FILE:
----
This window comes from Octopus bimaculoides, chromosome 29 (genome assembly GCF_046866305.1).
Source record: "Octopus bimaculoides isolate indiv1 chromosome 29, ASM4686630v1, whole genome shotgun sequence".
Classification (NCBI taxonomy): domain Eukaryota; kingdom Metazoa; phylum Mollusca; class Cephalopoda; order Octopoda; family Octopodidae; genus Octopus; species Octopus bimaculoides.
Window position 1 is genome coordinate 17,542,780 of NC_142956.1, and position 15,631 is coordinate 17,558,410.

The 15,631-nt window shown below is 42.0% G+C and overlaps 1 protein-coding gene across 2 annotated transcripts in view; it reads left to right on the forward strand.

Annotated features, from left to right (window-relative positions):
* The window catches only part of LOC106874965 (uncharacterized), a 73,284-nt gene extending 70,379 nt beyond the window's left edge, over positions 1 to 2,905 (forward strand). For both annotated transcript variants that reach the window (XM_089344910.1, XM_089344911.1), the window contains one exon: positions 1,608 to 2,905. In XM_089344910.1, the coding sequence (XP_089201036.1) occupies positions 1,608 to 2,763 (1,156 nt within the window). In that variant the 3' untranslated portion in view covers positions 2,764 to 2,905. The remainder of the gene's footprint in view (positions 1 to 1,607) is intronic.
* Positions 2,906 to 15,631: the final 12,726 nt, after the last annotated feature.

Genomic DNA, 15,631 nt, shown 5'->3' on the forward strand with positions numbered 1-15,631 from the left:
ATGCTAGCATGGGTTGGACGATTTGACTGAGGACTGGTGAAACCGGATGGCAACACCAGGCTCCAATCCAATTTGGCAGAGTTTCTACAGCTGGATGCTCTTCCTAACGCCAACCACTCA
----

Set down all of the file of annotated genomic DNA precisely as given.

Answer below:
This window comes from Octopus bimaculoides, chromosome 29 (genome assembly GCF_046866305.1).
Source record: "Octopus bimaculoides isolate indiv1 chromosome 29, ASM4686630v1, whole genome shotgun sequence".
Classification (NCBI taxonomy): domain Eukaryota; kingdom Metazoa; phylum Mollusca; class Cephalopoda; order Octopoda; family Octopodidae; genus Octopus; species Octopus bimaculoides.
Window position 1 is genome coordinate 17,542,780 of NC_142956.1, and position 15,631 is coordinate 17,558,410.

The 15,631-nt window shown below is 42.0% G+C and overlaps 1 protein-coding gene across 2 annotated transcripts in view; it reads left to right on the forward strand.

Annotated features, from left to right (window-relative positions):
* The window catches only part of LOC106874965 (uncharacterized), a 73,284-nt gene extending 70,379 nt beyond the window's left edge, over positions 1 to 2,905 (forward strand). For both annotated transcript variants that reach the window (XM_089344910.1, XM_089344911.1), the window contains one exon: positions 1,608 to 2,905. In XM_089344910.1, the coding sequence (XP_089201036.1) occupies positions 1,608 to 2,763 (1,156 nt within the window). In that variant the 3' untranslated portion in view covers positions 2,764 to 2,905. The remainder of the gene's footprint in view (positions 1 to 1,607) is intronic.
* Positions 2,906 to 15,631: the final 12,726 nt, after the last annotated feature.

Genomic DNA, 15,631 nt, shown 5'->3' on the forward strand with positions numbered 1-15,631 from the left:
ATGCTAGCATGGGTTGGACGATTTGACTGAGGACTGGTGAAACCGGATGGCAACACCAGGCTCCAATCCAATTTGGCAGAGTTTCTACAGCTGGATGCTCTTCCTAACGCCAACCACTCA